During the holidays people are particularly charitable. Giving to help someone "less fortunate," "underserved," "poor" or "needy" makes us feel good. That's not a bad thing for "us" who are doing the giving, and it does often address a short-term need. My last series of posts here, however, pointed out some of the downsides of top-down assistance, including that it adds to the stereotype that low-income people cannot help themselves and won't help others. That is simply not true. I challenge us to start reversing the stereotype. Let's look at 2015 as the year we invest in how people are helping themselves and one another!
Just as "angel investors" look for talented graduates from Stanford, and parents with wealth look to invest in the talents of their kids, those of us wanting to be helpful can also seek out families and groups of families that are helping themselves and one another. They are everywhere -- especially in our toughest neighborhoods. What my project, the Family Independence Initiative (FII) has found over the last 13 years is that in places where we see the most need, we also find the most innovative ideas for survival and even progress.
But you say you want to help the "most in need"? Then you are missing the fact that there are people like Whaticia, from Bayview-Hunter's Point in San Francisco, who works with youth and is an anchor of support and wisdom to her neighbors. People like Whaticia are like the "neighborhood aunties" of the old days who sat on their stoops keeping an eye on things. They live there, they watch and they help, not because they are getting paid but because it is in their heart. So let's find them and stand with them, follow them and pay for the food they are distributing in their own communities, or recognize them with even small awards. That recognition goes further than starting a new program.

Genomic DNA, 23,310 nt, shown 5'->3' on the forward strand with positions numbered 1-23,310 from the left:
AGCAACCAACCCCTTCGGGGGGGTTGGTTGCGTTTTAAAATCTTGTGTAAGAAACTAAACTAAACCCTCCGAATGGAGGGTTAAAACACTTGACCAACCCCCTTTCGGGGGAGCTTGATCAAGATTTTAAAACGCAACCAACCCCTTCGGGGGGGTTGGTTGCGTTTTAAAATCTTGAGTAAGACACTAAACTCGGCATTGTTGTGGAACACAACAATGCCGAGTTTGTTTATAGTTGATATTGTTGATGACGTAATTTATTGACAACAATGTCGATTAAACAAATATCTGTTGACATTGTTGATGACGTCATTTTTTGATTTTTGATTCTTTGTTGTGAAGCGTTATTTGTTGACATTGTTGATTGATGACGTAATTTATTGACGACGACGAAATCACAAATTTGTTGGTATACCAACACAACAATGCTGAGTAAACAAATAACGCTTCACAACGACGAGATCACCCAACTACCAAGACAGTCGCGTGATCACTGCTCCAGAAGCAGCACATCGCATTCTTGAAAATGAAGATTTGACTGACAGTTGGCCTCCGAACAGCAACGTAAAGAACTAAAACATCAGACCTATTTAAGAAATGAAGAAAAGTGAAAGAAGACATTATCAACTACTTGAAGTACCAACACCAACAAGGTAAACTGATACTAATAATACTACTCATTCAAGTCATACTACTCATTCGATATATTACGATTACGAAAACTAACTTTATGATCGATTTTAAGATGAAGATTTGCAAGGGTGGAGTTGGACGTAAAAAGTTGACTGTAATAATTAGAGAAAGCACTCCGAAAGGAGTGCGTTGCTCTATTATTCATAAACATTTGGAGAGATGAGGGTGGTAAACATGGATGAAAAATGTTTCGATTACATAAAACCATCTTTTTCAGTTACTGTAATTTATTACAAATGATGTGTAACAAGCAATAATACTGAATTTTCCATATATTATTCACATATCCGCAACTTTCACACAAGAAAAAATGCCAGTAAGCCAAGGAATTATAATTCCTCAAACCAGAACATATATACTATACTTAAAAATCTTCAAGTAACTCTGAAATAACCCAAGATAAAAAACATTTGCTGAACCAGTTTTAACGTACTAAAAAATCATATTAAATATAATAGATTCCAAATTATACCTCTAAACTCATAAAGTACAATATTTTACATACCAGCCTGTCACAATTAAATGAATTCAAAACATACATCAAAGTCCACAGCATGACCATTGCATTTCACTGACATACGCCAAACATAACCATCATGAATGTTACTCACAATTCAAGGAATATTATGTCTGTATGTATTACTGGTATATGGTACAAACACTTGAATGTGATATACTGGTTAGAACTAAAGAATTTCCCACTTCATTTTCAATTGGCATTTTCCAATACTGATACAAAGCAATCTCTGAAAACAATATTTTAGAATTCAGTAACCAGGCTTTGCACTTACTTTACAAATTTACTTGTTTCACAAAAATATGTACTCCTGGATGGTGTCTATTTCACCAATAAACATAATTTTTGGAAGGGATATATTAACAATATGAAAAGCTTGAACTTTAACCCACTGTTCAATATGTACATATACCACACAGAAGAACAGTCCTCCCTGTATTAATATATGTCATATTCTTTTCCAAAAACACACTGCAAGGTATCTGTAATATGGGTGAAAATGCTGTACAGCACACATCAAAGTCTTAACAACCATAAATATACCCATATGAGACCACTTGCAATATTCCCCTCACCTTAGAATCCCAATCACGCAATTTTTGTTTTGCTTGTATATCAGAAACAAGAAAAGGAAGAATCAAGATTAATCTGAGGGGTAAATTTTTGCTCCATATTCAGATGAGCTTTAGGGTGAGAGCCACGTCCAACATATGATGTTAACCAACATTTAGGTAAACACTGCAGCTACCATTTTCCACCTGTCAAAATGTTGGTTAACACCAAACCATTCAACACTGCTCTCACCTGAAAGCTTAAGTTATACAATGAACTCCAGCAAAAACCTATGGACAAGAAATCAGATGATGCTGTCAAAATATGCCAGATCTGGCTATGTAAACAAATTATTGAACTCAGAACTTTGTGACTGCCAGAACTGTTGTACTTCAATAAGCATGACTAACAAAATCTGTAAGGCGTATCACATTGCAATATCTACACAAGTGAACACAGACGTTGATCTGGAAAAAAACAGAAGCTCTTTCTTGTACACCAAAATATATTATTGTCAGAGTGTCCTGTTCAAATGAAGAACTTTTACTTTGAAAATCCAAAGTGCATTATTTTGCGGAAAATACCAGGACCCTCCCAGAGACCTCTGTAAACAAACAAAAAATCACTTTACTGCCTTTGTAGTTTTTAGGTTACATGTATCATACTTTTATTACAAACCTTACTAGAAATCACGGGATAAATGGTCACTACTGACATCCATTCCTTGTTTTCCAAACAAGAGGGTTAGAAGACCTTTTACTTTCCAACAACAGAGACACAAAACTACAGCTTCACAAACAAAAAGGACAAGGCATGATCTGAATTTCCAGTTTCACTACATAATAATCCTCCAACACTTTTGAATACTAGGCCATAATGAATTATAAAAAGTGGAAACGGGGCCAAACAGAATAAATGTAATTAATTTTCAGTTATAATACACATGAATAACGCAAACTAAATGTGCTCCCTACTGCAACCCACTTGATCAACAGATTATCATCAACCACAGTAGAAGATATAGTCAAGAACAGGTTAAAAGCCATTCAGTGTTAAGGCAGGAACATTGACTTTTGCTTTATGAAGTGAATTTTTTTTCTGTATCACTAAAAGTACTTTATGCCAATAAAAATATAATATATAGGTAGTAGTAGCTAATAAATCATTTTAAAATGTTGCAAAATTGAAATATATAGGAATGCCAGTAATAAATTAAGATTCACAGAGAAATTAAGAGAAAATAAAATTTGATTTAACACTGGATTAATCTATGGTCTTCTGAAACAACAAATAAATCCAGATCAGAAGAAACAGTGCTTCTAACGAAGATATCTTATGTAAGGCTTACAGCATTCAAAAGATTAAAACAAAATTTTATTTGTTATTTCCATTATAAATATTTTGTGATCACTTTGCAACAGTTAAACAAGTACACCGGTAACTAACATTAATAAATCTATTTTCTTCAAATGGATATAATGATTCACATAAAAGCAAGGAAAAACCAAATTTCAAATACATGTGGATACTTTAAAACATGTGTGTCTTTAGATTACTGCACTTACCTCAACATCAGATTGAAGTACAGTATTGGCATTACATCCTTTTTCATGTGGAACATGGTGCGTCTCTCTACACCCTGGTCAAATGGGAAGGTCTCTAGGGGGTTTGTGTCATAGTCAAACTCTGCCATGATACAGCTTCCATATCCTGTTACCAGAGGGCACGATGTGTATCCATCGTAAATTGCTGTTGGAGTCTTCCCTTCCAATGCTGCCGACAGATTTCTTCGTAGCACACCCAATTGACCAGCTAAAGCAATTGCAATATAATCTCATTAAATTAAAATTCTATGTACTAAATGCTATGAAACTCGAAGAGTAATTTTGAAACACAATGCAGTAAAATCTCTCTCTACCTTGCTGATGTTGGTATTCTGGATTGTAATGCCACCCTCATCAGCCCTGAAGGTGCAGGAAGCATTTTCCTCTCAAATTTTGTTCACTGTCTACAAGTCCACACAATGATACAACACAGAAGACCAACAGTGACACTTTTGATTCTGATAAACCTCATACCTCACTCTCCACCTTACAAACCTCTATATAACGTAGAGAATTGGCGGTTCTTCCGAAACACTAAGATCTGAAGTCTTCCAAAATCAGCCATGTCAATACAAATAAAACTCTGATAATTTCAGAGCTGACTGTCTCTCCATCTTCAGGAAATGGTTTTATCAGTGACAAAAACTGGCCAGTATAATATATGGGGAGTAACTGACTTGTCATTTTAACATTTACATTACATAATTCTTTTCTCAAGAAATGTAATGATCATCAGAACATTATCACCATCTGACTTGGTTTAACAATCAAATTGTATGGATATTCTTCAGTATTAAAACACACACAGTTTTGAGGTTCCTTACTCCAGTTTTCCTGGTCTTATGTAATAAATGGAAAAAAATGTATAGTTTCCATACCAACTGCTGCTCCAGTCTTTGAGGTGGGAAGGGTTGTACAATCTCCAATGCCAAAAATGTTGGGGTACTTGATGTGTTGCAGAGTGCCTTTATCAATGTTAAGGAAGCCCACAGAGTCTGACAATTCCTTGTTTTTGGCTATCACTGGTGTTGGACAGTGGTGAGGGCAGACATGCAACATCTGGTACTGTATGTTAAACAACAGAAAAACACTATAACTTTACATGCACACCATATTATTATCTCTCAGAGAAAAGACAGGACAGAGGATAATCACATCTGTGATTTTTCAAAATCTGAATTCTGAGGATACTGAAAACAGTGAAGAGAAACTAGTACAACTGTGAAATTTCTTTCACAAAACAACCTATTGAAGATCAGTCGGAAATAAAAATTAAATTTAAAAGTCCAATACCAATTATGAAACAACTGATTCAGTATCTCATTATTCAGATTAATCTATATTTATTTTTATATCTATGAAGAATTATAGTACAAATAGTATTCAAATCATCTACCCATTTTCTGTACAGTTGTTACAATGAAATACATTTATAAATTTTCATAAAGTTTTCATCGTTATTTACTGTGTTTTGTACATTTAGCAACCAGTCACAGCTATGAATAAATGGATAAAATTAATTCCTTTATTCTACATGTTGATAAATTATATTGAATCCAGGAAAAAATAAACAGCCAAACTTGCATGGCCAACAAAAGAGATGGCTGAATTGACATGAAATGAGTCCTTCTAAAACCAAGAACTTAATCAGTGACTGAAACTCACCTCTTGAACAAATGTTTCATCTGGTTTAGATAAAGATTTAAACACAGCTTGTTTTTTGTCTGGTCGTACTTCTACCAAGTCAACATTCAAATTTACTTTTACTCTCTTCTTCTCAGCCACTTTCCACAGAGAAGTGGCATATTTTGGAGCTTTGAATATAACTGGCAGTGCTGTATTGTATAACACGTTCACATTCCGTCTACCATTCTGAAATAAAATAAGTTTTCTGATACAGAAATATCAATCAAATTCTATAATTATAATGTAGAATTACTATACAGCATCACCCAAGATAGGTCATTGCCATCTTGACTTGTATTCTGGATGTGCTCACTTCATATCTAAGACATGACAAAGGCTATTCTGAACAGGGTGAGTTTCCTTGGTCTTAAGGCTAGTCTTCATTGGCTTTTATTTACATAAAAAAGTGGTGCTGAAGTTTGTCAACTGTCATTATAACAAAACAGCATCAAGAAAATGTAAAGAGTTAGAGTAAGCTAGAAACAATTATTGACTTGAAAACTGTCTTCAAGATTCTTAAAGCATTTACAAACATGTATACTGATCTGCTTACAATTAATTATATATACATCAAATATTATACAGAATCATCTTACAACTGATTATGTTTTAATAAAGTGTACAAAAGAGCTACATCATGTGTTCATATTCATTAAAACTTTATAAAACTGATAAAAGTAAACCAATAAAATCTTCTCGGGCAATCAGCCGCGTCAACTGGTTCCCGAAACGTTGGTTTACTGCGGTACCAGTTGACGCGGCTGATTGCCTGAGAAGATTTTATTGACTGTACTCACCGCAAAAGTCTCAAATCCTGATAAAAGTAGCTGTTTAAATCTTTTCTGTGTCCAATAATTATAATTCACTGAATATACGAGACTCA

So how do you find them? Well, you can ask nonprofits or churches or teachers to point out who the helpers are in the places you care about. Not the leaders who talk the talk, but those who actually spend their personal time and their own money to help others. In 2015, FII will be sharing information on who is taking this type of initiative so that you can invest in them directly. People like:
- A group of families in East Oakland who trade fruits and vegetables from their back yards with neighbors as a way to get to know them better and make sure no food goes to waste;
- Pattie Newsom from San Francisco who creates and delivers gift baskets during Easter to mothers and children in shelters;
- Baakir Tyehimba, whose New Orleans-based café is an after-school gathering place for kids to do homework and learn about their culture;
- A group of families in Detroit's Brightmoor neighborhood who organized a back-to-school event providing 200 children with backpacks, school supplies, uniforms, winter gloves and hats and haircuts; and,
- Kamica Cooper, also from San Francisco, who started an after-school reading group for her son and his friends after noticing that they were struggling with reading.
FII wants to track this new way of helping -- investing in local initiative -- and use it to show the country that getting dollars, connections and recognition directly to residents in low-income communities is the best and most cost-effective way to re-establish collective economic mobility and even help the most in need.